The most disturbing early season trend for the Giants offense, aside from David Diehl playing the part of a doorman showing the way for opposing DEs in to see the QB (right this way, sir), is the turnovers that the offense is giving up. Giants offense has turned the ball over 3 or more times in each of the 4 games so far this year. There are a variety of reasons for it: (1) drops and deflections off the hands of WRs going for INTs; (2) OL getting beaten badly leading to blind side hits on Eli resulting in a fumble; (3) poor ball security by RBs especially when running in the open field. There was also a bad exchange between Eli and Jacobs last week probably caused by sharp and quick penetration by the DE which made Jacobs veer to change direction before he had secured the handoff. I only saw this happen once, so I am not going to stress out about this one. But the other reasons given are important; they seem to be fixable problems, but they are important nonetheless. Simply stated, the turnovers just have to stop. Bradshaw is a fumbling machine and is very loose with the ball when he gets moving in the open. Last two weeks he fumbled inside the 5 yard line and both fumbles were crucial. During the Titans game, the Giant were down only 19-10 when he lost the ball and against the Bears they were leading only 10-3. The fumble against the Titans may actually have cost the Giants the game and against the Bears, it could have cost the game. When Bradshaw gets into the open field, he tries to run faster and he is looser with the ball, does not hold it high and tight because it takes away a little foot speed. I understand his desire and the "need for speed", but fumbling the ball two games in a row inside the 5 yard line is a killer.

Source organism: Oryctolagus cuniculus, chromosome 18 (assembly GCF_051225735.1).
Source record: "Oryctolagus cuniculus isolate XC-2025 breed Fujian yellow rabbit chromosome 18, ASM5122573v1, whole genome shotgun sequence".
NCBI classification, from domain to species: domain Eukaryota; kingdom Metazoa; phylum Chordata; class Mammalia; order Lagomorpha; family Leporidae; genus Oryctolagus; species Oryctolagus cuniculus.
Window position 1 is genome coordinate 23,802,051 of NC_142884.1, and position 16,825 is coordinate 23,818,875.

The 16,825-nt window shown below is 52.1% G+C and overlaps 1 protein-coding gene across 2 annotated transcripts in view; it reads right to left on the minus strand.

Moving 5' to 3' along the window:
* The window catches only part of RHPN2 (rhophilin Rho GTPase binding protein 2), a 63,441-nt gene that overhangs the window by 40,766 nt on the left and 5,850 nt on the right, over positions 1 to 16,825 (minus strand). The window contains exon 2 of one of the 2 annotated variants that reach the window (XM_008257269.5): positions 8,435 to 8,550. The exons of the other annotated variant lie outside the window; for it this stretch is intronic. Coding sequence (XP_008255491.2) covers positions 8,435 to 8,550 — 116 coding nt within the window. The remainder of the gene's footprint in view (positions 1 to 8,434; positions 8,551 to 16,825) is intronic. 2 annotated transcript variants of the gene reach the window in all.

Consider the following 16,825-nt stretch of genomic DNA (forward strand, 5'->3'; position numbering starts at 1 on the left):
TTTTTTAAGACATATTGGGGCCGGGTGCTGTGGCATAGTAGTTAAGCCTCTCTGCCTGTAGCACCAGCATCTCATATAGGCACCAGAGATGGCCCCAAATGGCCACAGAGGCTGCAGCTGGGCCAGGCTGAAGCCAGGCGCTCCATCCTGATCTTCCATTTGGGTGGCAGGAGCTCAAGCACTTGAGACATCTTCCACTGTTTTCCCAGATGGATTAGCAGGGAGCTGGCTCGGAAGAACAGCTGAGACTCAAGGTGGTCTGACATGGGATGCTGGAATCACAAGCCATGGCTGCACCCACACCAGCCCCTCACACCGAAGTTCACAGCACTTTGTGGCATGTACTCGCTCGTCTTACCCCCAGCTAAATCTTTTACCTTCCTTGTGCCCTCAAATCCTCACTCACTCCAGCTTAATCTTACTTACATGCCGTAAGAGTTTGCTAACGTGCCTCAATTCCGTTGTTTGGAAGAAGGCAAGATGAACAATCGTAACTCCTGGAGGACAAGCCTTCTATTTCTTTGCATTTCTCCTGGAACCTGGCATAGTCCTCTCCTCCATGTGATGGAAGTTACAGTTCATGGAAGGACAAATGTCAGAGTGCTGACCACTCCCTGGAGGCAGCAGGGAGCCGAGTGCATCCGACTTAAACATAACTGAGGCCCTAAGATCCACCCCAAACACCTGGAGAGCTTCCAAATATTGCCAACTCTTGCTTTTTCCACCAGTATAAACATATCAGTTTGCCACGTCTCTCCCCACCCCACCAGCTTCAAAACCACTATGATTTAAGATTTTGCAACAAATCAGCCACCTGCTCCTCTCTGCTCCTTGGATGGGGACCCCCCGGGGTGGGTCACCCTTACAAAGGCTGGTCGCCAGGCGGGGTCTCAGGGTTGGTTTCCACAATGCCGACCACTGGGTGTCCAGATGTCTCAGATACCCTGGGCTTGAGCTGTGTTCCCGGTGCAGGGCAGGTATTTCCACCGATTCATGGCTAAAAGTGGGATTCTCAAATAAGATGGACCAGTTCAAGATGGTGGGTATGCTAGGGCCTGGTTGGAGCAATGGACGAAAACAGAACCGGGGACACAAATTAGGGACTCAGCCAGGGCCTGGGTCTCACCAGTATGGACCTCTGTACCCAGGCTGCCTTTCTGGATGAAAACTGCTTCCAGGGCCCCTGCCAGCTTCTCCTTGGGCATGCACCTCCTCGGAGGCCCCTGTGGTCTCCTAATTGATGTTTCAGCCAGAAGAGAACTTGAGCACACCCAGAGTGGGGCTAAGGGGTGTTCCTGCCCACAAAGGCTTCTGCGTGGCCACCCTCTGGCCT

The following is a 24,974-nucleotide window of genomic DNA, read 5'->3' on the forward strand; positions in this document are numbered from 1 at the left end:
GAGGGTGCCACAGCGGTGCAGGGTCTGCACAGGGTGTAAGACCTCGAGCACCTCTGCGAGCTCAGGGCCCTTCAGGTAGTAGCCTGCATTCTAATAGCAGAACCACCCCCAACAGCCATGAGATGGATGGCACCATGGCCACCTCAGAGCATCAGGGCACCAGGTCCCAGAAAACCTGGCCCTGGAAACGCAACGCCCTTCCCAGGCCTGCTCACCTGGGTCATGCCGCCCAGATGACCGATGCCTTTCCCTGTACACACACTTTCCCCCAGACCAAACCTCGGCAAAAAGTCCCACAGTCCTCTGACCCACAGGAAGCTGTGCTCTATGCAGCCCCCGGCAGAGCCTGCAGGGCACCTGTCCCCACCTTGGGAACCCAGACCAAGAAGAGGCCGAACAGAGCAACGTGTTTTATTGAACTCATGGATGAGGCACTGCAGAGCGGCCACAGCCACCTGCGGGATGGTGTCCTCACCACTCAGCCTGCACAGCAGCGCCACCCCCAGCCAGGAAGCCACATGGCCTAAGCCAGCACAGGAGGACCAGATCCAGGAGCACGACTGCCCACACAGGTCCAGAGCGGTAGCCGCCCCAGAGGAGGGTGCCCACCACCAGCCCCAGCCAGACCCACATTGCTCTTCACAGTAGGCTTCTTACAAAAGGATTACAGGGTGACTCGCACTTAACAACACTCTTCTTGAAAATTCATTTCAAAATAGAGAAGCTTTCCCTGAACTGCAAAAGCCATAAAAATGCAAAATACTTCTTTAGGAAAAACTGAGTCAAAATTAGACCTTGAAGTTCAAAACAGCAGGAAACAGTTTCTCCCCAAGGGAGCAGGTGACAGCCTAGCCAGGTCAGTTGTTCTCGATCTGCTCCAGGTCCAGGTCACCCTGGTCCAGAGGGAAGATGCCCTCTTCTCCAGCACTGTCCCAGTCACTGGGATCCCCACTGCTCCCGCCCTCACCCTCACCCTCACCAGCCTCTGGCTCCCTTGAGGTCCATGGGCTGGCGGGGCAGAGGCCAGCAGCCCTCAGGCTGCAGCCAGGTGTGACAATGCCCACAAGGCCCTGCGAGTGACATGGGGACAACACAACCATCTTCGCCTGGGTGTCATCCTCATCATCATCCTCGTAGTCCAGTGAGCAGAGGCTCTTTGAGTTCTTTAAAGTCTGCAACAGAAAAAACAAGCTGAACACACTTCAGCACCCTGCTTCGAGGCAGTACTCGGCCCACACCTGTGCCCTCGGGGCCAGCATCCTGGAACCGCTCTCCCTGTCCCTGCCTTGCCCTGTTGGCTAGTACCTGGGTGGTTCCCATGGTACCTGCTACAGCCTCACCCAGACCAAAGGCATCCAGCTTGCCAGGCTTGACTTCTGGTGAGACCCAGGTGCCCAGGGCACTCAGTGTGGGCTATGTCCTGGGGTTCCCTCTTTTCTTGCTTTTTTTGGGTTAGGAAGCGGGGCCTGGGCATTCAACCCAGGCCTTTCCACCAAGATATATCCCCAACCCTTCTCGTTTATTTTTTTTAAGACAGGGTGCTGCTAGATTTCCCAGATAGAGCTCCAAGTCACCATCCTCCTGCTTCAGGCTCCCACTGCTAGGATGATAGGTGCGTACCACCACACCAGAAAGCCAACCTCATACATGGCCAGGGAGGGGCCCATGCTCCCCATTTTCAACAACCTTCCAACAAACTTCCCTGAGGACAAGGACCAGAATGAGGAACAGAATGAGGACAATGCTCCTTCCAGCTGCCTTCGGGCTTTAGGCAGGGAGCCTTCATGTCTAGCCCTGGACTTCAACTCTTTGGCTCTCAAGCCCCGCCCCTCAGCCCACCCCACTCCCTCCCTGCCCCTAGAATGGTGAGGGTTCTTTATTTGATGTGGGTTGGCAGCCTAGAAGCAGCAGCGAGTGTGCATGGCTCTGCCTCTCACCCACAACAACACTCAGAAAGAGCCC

Speaking of the Titans - the Broncos complained bitterly this week that they were a dirty team with late hits, cheap shots and nasty stuff after the whistle that doesn't always get flagged. This kind of behavior lured the Giants into all those personal fouls last week. It is inexcusable that the Giants fell into their trap, but at least we can see that the Titans have a history and reputation for doing this stuff and the Giants were not crazy.

Overall the Giants should run outside a little more often. It seems most of the runs are between the tackles or just outside of the T. Defenses move to cut this off and even though Bradshaw has had some success with his cutback runs against these defenses, adding some outside stuff to the game plan would help. Using the quick pitch to the outside might be very effective, especially with the Giants fairly athletic Gs who can get out in front of that quickly. It also might force the defense to spread out more, making the inside stuff work better. With Pascoe in as the move TE or FB and the added quickness he has over Hedgecock, running outside could be very effective.

Eli looked a little jumpy Sunday night against the Bears. He still made some great throws, but didn't seem as sharp as he was earlier this year. On the 25 yard pass to Beckum, I thought he waited a little too long to get rid of the ball. I saw Beckum open from my seat and was yelling for Eli to throw there and pointing to him. Obviously, Eli heard me and delivered the ball. But if he had seen him earlier and delivered the ball 1 second faster, it would have been less congested on the receiving end. It turns out it was a perfect pass and it didn't matter, but if it had been off target by a foot, one of the two Bears defenders around Beckum might have gotten in there to knock it away.